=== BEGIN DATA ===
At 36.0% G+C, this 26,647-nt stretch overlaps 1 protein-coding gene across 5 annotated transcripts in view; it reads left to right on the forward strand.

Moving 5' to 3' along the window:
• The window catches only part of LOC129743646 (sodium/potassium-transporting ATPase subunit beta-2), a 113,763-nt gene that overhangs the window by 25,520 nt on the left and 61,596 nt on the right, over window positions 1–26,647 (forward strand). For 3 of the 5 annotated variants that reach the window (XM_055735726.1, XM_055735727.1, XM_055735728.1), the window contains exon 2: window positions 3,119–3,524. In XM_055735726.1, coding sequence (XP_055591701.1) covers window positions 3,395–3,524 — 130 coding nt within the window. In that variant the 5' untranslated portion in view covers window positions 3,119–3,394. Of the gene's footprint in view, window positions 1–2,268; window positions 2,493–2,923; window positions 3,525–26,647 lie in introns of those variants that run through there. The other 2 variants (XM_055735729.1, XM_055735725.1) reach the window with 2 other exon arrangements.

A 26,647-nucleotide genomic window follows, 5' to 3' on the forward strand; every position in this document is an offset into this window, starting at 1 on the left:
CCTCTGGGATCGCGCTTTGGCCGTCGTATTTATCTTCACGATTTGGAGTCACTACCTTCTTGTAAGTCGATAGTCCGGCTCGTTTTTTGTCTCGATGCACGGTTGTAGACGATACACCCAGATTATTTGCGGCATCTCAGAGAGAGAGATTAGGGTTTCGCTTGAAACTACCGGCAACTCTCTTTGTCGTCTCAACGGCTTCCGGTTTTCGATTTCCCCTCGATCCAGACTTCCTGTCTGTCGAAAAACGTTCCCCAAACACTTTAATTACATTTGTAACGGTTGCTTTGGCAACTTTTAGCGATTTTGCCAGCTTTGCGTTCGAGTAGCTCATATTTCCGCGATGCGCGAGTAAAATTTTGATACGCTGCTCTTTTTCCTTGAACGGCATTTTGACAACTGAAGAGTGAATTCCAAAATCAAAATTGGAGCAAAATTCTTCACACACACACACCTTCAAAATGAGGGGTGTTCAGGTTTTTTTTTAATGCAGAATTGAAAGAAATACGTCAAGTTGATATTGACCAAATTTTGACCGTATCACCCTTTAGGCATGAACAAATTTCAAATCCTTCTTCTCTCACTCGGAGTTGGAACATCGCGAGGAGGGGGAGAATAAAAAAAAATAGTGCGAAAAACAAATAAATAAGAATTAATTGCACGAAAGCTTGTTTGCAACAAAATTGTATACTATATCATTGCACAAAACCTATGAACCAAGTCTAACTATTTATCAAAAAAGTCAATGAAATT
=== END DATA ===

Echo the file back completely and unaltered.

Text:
At 36.0% G+C, this 26,647-nt stretch overlaps 1 protein-coding gene across 5 annotated transcripts in view; it reads left to right on the forward strand.

Moving 5' to 3' along the window:
• The window catches only part of LOC129743646 (sodium/potassium-transporting ATPase subunit beta-2), a 113,763-nt gene that overhangs the window by 25,520 nt on the left and 61,596 nt on the right, over window positions 1–26,647 (forward strand). For 3 of the 5 annotated variants that reach the window (XM_055735726.1, XM_055735727.1, XM_055735728.1), the window contains exon 2: window positions 3,119–3,524. In XM_055735726.1, coding sequence (XP_055591701.1) covers window positions 3,395–3,524 — 130 coding nt within the window. In that variant the 5' untranslated portion in view covers window positions 3,119–3,394. Of the gene's footprint in view, window positions 1–2,268; window positions 2,493–2,923; window positions 3,525–26,647 lie in introns of those variants that run through there. The other 2 variants (XM_055735729.1, XM_055735725.1) reach the window with 2 other exon arrangements.

A 26,647-nucleotide genomic window follows, 5' to 3' on the forward strand; every position in this document is an offset into this window, starting at 1 on the left:
CCTCTGGGATCGCGCTTTGGCCGTCGTATTTATCTTCACGATTTGGAGTCACTACCTTCTTGTAAGTCGATAGTCCGGCTCGTTTTTTGTCTCGATGCACGGTTGTAGACGATACACCCAGATTATTTGCGGCATCTCAGAGAGAGAGATTAGGGTTTCGCTTGAAACTACCGGCAACTCTCTTTGTCGTCTCAACGGCTTCCGGTTTTCGATTTCCCCTCGATCCAGACTTCCTGTCTGTCGAAAAACGTTCCCCAAACACTTTAATTACATTTGTAACGGTTGCTTTGGCAACTTTTAGCGATTTTGCCAGCTTTGCGTTCGAGTAGCTCATATTTCCGCGATGCGCGAGTAAAATTTTGATACGCTGCTCTTTTTCCTTGAACGGCATTTTGACAACTGAAGAGTGAATTCCAAAATCAAAATTGGAGCAAAATTCTTCACACACACACACCTTCAAAATGAGGGGTGTTCAGGTTTTTTTTTAATGCAGAATTGAAAGAAATACGTCAAGTTGATATTGACCAAATTTTGACCGTATCACCCTTTAGGCATGAACAAATTTCAAATCCTTCTTCTCTCACTCGGAGTTGGAACATCGCGAGGAGGGGGAGAATAAAAAAAAATAGTGCGAAAAACAAATAAATAAGAATTAATTGCACGAAAGCTTGTTTGCAACAAAATTGTATACTATATCATTGCACAAAACCTATGAACCAAGTCTAACTATTTATCAAAAAAGTCAATGAAATT